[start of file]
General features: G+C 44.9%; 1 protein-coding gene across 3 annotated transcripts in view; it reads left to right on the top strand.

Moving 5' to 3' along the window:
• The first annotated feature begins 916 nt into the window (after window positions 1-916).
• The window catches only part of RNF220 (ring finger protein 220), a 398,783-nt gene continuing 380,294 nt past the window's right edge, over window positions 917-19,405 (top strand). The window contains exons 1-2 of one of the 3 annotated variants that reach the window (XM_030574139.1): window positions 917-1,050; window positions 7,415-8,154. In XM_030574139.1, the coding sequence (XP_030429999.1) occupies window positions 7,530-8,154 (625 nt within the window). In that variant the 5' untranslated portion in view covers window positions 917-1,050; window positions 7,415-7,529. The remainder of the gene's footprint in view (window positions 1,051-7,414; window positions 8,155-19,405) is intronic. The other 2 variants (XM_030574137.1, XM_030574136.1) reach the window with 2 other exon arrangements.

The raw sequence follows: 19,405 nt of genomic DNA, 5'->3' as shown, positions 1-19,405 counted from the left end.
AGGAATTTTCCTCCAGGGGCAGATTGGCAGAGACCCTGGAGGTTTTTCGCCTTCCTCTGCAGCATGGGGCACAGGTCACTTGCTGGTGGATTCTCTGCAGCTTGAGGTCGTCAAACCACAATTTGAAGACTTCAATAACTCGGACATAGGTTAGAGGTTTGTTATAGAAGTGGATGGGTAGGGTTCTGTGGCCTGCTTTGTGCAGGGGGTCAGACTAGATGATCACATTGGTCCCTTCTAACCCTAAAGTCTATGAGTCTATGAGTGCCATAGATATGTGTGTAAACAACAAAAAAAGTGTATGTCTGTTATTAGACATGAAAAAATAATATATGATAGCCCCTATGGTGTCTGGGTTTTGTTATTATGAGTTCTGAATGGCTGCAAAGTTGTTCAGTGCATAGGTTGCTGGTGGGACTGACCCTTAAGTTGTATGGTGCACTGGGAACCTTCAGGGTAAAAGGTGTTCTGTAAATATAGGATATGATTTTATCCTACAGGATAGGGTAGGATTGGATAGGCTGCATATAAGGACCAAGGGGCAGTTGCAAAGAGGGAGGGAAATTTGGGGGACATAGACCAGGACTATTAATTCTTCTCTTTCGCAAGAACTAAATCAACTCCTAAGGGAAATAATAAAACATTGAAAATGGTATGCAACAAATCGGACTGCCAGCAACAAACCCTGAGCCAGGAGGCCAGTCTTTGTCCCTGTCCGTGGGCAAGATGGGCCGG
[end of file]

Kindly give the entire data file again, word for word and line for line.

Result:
General features: G+C 44.9%; 1 protein-coding gene across 3 annotated transcripts in view; it reads left to right on the top strand.

Moving 5' to 3' along the window:
• The first annotated feature begins 916 nt into the window (after window positions 1-916).
• The window catches only part of RNF220 (ring finger protein 220), a 398,783-nt gene continuing 380,294 nt past the window's right edge, over window positions 917-19,405 (top strand). The window contains exons 1-2 of one of the 3 annotated variants that reach the window (XM_030574139.1): window positions 917-1,050; window positions 7,415-8,154. In XM_030574139.1, the coding sequence (XP_030429999.1) occupies window positions 7,530-8,154 (625 nt within the window). In that variant the 5' untranslated portion in view covers window positions 917-1,050; window positions 7,415-7,529. The remainder of the gene's footprint in view (window positions 1,051-7,414; window positions 8,155-19,405) is intronic. The other 2 variants (XM_030574137.1, XM_030574136.1) reach the window with 2 other exon arrangements.

The raw sequence follows: 19,405 nt of genomic DNA, 5'->3' as shown, positions 1-19,405 counted from the left end.
AGGAATTTTCCTCCAGGGGCAGATTGGCAGAGACCCTGGAGGTTTTTCGCCTTCCTCTGCAGCATGGGGCACAGGTCACTTGCTGGTGGATTCTCTGCAGCTTGAGGTCGTCAAACCACAATTTGAAGACTTCAATAACTCGGACATAGGTTAGAGGTTTGTTATAGAAGTGGATGGGTAGGGTTCTGTGGCCTGCTTTGTGCAGGGGGTCAGACTAGATGATCACATTGGTCCCTTCTAACCCTAAAGTCTATGAGTCTATGAGTGCCATAGATATGTGTGTAAACAACAAAAAAAGTGTATGTCTGTTATTAGACATGAAAAAATAATATATGATAGCCCCTATGGTGTCTGGGTTTTGTTATTATGAGTTCTGAATGGCTGCAAAGTTGTTCAGTGCATAGGTTGCTGGTGGGACTGACCCTTAAGTTGTATGGTGCACTGGGAACCTTCAGGGTAAAAGGTGTTCTGTAAATATAGGATATGATTTTATCCTACAGGATAGGGTAGGATTGGATAGGCTGCATATAAGGACCAAGGGGCAGTTGCAAAGAGGGAGGGAAATTTGGGGGACATAGACCAGGACTATTAATTCTTCTCTTTCGCAAGAACTAAATCAACTCCTAAGGGAAATAATAAAACATTGAAAATGGTATGCAACAAATCGGACTGCCAGCAACAAACCCTGAGCCAGGAGGCCAGTCTTTGTCCCTGTCCGTGGGCAAGATGGGCCGG